Police hold their rifles during clashes with residents of the Zamdela township in Sasolburg. (AFP)
Cape Town - The fact that violence can escalate over an issue that seems so small shows the underlying social tensions and risks that the rating agencies highlight and keep the rating bias to the downside.
This was the view of Nomura strategist Peter Attard Montalto on the increasingly violent Sasolburg riots.
In his daily insights on emerging markets, Montalto said the protests are not about the labour market or service delivery ("though unemployment and service delivery are catalysts in our view"), but are about a redrawing of municipal boundaries that has not even been finalised yet.
Not only does it highlight the underlying social tension in South Africa, but also the strong risk of violence around mining sector divestment and other labour issues, as well as the lack of leadership of either the central or provincial government in this and other cases of violence.
Traditionally, Montalto said, the ANC, unions and other local groups would have been able to quell this sort of outbreak or prevent it from occurring in the first place, but that is no longer possible as social ties and traditional social structures have broken down."Also, under the surface service delivery protests continue, but without drawing significant media attention so that they have become accepted in some sense.
"Counting these is very difficult, but in the third and last quarters of last year there was the largest number of distinct protests and also the most violent service protests since 2004.
Citing statistics from the University of the Western Cape (UWC), Montalto said about 760 separate protests have occurred between January 2009 and November 2012 - many lasting several days.
The police, who use a looser definition of service delivery protests, show around 700 protests occurring last year alone.
The police and UWC agree that last year saw a step change in violence levels, with protests now more likely to become violent than not, said Montalto, highlighting that the Sasolburg riots have become increasingly violent with police stations and police officers’ houses being ransacked and looted, as well as pitched battles.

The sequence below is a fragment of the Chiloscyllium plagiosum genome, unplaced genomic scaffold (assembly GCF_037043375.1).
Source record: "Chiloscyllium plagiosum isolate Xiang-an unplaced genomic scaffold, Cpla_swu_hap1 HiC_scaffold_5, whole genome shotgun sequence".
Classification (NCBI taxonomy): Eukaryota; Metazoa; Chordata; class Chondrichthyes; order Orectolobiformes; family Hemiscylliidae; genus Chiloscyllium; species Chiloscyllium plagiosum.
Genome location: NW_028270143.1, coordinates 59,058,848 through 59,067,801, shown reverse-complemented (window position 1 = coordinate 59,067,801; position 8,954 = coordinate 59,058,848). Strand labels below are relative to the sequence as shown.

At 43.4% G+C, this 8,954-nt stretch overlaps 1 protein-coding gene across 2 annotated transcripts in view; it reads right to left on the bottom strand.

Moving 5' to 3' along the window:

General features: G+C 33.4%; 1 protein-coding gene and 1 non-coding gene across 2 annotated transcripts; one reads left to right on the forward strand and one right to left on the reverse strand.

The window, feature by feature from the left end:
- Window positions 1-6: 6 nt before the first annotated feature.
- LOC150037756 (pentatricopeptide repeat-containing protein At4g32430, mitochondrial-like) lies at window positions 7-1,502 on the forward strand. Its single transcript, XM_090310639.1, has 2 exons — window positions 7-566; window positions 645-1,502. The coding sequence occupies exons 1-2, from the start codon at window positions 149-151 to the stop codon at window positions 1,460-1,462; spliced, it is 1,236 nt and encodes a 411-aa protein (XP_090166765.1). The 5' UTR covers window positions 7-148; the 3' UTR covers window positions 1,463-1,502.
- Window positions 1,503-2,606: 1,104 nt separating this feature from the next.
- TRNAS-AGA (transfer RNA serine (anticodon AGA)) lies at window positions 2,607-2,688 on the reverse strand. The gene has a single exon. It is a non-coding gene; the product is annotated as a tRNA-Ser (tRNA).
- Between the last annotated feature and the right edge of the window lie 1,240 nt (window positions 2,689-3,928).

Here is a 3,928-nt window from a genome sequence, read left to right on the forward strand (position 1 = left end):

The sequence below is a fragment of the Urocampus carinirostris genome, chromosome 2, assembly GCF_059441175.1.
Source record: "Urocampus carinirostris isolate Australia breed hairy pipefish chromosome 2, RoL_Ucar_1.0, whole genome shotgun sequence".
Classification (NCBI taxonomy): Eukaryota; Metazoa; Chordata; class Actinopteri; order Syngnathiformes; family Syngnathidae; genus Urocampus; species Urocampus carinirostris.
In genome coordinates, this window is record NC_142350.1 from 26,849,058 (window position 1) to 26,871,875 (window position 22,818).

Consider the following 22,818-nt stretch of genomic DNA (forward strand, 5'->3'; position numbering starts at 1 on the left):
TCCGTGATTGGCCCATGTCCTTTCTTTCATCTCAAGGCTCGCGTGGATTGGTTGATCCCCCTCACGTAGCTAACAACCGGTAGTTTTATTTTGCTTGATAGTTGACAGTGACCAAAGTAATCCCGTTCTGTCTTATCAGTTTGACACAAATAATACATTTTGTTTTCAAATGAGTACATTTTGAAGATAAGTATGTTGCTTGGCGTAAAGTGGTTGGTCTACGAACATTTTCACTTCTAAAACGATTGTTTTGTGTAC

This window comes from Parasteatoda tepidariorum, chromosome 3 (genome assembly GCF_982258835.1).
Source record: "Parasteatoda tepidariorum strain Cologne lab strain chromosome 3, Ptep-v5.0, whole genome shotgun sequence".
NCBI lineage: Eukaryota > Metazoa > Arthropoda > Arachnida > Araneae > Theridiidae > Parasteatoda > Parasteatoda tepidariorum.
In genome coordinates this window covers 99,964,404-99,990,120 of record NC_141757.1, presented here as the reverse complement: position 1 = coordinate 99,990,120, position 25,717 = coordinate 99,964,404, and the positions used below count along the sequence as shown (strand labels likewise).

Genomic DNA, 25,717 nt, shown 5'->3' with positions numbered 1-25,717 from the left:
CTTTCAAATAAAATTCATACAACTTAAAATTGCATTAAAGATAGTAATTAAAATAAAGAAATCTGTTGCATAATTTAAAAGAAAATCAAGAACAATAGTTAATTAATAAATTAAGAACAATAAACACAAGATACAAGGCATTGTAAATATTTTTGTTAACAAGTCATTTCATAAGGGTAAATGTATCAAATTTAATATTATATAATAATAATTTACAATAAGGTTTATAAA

Montalto said the trend is going in the wrong way, fed by "real" unemployment (ie from the formal sector) being around 38%, and with violence becoming more accepted and effective (in achieving higher wages, though not really in better service delivery).
"We think talk of (national development plan) NDP implementation is too long-term and too slow – even if it was successful – to make a meaningful difference in the short term."
Montalto said political leadership is necessary to fill the vacuum and establish trust, but it is sorely lacking.
He said the direct economic impact of such protests is very hard to gauge, but may explain why potential growth is only around 3.7% over the medium run, with the balance of risks being slower still.
"Within this environment we think populism means things like greater resource nationalism and probably higher corporate tax rates in the budget too."
Montalto said that for now markets seem largely immune to the daily ebb and flow of headlines on these issues, "perhaps having largely priced it in".
"However, bond flows by foreigners have become more volatile in recent days, with large outflows at the end of last week, but recovered by a significant inflow yesterday (Monday)."
Montalto said the global liquidity market reactions are likely to remain muted with continual net inflows until there is a more dramatic risk premia shock – most likely on the resources nationalism/Anglo Platinum story.
However, additional rating agency comments (as opposed to action) around the time of the budget next month may impact the bond market, he said.
*Peter Attard Montalto is an emerging markets economist at
Nomura. Opinions expressed are his own.
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